The Department of Defense and the National Aeronautics and Space Administration have decided to end a little known arrangement with Larry Page and Sergey Brin that allowed the two Google Inc. (NASDAQ:GOOG) co-founders to operate their fleet of private jets using fuel that was supplied to them at a significant discount.
Google’s agreement with Pentagon
The agreement that was entered between the Google Inc. (NASDAQ:GOOG) founders and the government began in 2007 and continued until a couple of weeks ago when the Pentagon declined to renew what was viewed as a mutually beneficial arrangement. It’s difficult to believe that the termination of the contract will cause either executive to lose sleep or curb their jet use. Without doing the math I remain quite confident that if both spent the remainder of their lives circling the earth at full price in the largest jet they own each would remain a billionaire a few times over when their lives ended.
The agreement came to an end when it was suggested that the two may have exceeded contract terms by using fuel for non-government flights, according to a letter from a Pentagon official released by Sen. Charles Grassley a Republican Senator from Iowa.
“Are some executives getting a special deal on fuel that isn’t available to other businesses?” he asked, saying the setup raises concerns about the government’s role as a “fair broker with businesses and responsible steward of tax dollars.”
Defense Department’s budget
Does it really matter? With the ridiculous size of the Defense Department’s budget, is it worth worrying about Sen. Grassley? I guess it is if you’re simply grandstanding.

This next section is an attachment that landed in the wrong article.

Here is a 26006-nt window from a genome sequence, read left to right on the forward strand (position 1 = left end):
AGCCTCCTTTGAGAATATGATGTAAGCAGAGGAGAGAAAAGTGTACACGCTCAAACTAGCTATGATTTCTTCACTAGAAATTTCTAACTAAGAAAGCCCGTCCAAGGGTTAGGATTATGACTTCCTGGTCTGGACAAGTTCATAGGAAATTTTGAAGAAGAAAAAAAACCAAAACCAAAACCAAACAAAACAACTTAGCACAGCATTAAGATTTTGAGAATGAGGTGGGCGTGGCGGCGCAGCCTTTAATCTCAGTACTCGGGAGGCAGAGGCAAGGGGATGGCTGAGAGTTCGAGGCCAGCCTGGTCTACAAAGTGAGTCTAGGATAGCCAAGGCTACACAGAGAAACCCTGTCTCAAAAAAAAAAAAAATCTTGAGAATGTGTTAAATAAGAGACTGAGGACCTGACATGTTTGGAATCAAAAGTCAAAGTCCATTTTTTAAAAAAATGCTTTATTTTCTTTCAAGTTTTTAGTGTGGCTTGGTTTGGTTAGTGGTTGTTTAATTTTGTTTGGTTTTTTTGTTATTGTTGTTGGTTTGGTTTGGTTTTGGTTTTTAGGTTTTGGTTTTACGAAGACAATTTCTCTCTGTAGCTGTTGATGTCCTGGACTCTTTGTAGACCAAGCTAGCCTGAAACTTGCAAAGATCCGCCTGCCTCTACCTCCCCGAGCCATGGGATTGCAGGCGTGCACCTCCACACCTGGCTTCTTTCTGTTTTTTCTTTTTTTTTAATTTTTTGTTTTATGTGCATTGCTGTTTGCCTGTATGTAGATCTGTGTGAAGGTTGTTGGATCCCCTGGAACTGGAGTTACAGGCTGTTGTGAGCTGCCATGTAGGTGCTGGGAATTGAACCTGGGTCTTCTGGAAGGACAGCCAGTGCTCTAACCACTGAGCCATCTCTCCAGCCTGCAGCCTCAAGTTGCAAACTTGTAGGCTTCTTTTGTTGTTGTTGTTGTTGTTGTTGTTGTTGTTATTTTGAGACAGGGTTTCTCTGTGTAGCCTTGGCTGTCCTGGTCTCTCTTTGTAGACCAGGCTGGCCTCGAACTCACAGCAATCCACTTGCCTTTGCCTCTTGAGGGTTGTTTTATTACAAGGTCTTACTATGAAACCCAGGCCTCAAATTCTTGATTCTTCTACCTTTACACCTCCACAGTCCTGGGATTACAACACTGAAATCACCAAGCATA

The discounted fuel was provided to the two based on an agreement with NASA whose Ames Research Center is located at Moffett Federal Airfield. The form U.S. Navy base is a mere three miles from Google Inc. (NASDAQ:GOOG)’s headquarters.
While Moffett is generally closed to non-governmental aircraft, H211, and LLC representing the Google Inc. (NASDAQ:GOOG) execs fleet of jets, agreed to pay about $1.3 million in annual rent and cost recovery, while Google separately is leasing some Moffett land for a future office campus.
“NASA is always looking for innovative, public-private partnerships to help advance our mission and provide benefit to the American taxpayer,” a spokeswoman for NASA Ames said in a statement.
So, without boring you further with the details, this mutually beneficial arrangement has reached its end because Brin flew to a wedding in Croatia with cheap fuel and the DOD and NASA are constantly bickering over budgetary concerns.